PHP Integration

Click here for the Posthog-PHP library. This is an optional library you can install if you're working with PHP.

This page of the Docs refers specifically to the Official PostHog PHP Library to capture and send events to any PostHog instance (including posthog.com).

This library uses an internal queue to make calls fast and non-blocking. It also batches requests and flushes asynchronously, making it perfect to use in any part of your web app or other server-side application that needs performance.

Installation

Add the following to composer.json:

{
    "require": {
        "posthog/posthog-php": "1.0.*"
    }
}

And then install the dependencies with the command: php composer.phar install

In your app, set your API key before making any calls.

PostHog::init("YOUR_API_KEY",
  array('host' => 'https://posthog.[your-domain].com') // You can remove this line if you're using app.posthog.com
);

Note: As a general rule of thumb, we do not recommend having API keys in plaintext. Setting it as an environment variable would be best.

You can find your key in the /setup page in PostHog.

Making calls

Capture

Capture allows you to capture anything a user does within your system, which you can later use in PostHog to find patterns in usage, work out which features to improve or where people are giving up.

A capture call requires:

  • distinct id which uniquely identifies your user
  • event name to specify the event
  • We recommend naming events with "[noun] [verb]", such as movie played or movie updated, in order to easily identify what your events mean later on (we know this from experience).

Optionally you can submit:

  • properties, which is an array with any information you'd like to add

For example:

PostHog::capture(array(
  'distinctId' => 'user:123',
  'event' => 'movie played',
  'properties' => array(
    'movieId' => '123',
    'category' => 'romcom'
  )
));

Identify

Identify lets you add metadata to your users so you can easily identify who they are in PostHog, as well as do things like segment users by these properties.

An identify call requires:

  • distinct id which uniquely identifies your user
  • properties with a dict with any key: value pairs

For example:

PostHog::identify(array(
  'distinctId' => 'user:123',
  'properties' => array(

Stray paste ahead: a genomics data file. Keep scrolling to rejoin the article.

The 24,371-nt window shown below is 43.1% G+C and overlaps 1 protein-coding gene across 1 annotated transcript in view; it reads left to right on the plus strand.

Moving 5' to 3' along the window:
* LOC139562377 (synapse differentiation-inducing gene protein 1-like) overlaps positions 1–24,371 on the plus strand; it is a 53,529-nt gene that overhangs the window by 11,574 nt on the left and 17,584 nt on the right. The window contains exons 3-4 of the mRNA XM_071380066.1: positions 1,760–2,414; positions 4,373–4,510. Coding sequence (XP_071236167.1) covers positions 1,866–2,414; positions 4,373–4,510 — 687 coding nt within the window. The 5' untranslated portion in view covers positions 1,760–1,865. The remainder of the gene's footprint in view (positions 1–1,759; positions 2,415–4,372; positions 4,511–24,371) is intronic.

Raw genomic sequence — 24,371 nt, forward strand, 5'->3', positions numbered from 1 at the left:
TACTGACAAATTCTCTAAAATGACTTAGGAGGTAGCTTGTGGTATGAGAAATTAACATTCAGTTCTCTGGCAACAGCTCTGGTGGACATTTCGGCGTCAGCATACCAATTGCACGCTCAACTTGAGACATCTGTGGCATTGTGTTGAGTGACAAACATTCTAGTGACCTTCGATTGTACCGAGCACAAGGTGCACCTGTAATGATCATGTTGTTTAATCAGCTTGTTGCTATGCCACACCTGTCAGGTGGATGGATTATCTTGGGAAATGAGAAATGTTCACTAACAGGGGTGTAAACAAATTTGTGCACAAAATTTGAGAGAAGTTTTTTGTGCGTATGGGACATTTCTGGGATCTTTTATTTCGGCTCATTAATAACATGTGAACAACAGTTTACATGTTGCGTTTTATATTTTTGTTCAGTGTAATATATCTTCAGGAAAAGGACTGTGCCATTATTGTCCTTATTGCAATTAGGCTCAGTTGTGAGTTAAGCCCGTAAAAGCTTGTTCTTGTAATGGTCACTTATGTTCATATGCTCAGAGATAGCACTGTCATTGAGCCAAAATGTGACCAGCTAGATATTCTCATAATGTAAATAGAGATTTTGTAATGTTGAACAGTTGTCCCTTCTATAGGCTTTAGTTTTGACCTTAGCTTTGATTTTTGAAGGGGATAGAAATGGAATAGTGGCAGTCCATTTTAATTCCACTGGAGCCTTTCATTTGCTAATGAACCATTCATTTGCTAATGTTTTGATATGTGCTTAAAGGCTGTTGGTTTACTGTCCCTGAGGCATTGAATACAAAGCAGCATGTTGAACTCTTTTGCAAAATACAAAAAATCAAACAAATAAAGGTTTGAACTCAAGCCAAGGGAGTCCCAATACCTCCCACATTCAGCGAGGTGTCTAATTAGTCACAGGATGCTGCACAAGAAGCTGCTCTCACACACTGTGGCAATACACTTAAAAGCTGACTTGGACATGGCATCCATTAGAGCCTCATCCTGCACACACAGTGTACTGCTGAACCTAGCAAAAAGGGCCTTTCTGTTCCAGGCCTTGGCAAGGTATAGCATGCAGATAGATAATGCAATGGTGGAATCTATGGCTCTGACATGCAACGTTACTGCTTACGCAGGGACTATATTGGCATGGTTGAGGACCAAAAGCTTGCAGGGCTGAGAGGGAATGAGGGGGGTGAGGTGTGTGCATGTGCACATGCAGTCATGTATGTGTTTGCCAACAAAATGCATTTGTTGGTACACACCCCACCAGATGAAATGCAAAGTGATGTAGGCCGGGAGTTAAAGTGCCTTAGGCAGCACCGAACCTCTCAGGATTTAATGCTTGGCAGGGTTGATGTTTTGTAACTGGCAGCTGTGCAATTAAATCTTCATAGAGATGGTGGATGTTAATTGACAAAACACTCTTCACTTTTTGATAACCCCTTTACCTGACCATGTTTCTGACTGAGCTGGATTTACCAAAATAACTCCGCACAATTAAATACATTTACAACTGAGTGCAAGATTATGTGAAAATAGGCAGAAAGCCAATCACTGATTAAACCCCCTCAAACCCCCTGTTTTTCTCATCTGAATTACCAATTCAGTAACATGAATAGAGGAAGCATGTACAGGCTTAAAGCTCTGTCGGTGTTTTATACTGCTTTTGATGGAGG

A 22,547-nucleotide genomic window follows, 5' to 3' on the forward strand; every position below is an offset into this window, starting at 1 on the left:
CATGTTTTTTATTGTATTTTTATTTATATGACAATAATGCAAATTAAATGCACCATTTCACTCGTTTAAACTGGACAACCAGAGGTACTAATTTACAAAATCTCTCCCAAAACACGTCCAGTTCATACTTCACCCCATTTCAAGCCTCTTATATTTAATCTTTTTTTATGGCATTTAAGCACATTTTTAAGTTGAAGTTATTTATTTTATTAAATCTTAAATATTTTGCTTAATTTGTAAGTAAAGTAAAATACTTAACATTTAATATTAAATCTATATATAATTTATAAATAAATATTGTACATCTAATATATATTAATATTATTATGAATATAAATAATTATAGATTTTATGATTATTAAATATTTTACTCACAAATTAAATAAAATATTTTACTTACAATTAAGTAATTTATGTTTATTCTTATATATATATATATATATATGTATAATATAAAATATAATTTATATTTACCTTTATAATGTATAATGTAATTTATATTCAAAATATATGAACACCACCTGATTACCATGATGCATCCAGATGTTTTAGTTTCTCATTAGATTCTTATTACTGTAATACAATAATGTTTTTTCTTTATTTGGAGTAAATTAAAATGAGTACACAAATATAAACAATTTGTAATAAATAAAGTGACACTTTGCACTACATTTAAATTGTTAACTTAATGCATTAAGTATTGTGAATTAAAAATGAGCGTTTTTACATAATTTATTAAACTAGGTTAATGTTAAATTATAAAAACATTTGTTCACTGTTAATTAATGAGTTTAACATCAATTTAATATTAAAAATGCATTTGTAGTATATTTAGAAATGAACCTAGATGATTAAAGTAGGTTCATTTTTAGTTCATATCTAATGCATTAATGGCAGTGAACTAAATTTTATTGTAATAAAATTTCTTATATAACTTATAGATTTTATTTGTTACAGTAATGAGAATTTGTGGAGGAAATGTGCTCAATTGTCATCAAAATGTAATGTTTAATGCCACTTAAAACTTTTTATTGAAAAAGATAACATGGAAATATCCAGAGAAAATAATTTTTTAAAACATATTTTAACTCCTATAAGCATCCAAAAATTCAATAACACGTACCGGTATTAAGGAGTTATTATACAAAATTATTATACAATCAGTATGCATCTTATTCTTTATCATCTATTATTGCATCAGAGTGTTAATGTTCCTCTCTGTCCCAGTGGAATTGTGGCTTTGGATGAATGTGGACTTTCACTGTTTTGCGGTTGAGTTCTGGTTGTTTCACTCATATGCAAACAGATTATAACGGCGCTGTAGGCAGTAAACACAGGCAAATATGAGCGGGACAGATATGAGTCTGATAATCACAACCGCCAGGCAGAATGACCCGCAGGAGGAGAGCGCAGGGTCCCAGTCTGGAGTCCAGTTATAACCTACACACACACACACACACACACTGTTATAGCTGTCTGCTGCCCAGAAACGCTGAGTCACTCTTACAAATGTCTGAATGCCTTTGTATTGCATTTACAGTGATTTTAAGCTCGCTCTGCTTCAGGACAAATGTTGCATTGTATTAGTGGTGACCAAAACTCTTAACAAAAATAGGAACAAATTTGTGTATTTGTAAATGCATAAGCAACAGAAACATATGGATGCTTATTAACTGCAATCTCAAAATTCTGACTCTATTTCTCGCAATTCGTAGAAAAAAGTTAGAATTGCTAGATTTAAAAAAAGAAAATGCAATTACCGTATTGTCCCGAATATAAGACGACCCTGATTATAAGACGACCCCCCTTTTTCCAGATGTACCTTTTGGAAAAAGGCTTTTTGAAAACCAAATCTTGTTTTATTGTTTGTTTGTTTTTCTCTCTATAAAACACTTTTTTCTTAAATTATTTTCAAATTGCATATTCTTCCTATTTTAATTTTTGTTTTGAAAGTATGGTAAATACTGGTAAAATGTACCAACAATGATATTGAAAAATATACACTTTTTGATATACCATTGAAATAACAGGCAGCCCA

'email' => 'john@doe.com',
    'proUser' => false
  )
));

The most obvious place to make this call is whenever a user signs up, or when they update their information.

Alias

To connect whatever a user does before they sign up or log in with what they do after you need to make an alias call. This will allow you to answer questions like "Which marketing channels leads to users churning after a month?" or "What do users do on our website before signing up?"

In a purely back-end implementation, this means whenever an anonymous user does something, you'll want to send a session ID with the capture call. Then, when that users signs up, you want to do an alias call with the session ID and the newly created user ID.

The same concept applies for when a user logs in.

If you're using PostHog in the front-end and back-end, doing the identify call in the frontend will be enough.

An alias call requires:

  • distinct id the current unique id
  • alias the unique ID of the user before

For example:

PostHog::alias(array(
  'distinctId' => 'user:123',
  'alias' => 'user:12345'
));

Sending Page Views

If you're aiming for a full back-end implementation of PostHog, you can send pageviews from your backend

PostHog::capture(array(
  'distinctId' => 'user:123',
  'event' => '$pageview',
  'properties' => array(
    '$current_url' => 'https://example.com'
  )
));

Development

How to Release

  1. Run VERSION=X.Y.Z make release (where X.Y.Z is the new version).

That's it! Composer will pick up the new tag and you can see the latest version at https://packagist.org/packages/posthog/posthog-php.

Note: You might need to install git-extras for this to work.

Thank You

This library is largely based on the analytics-php package.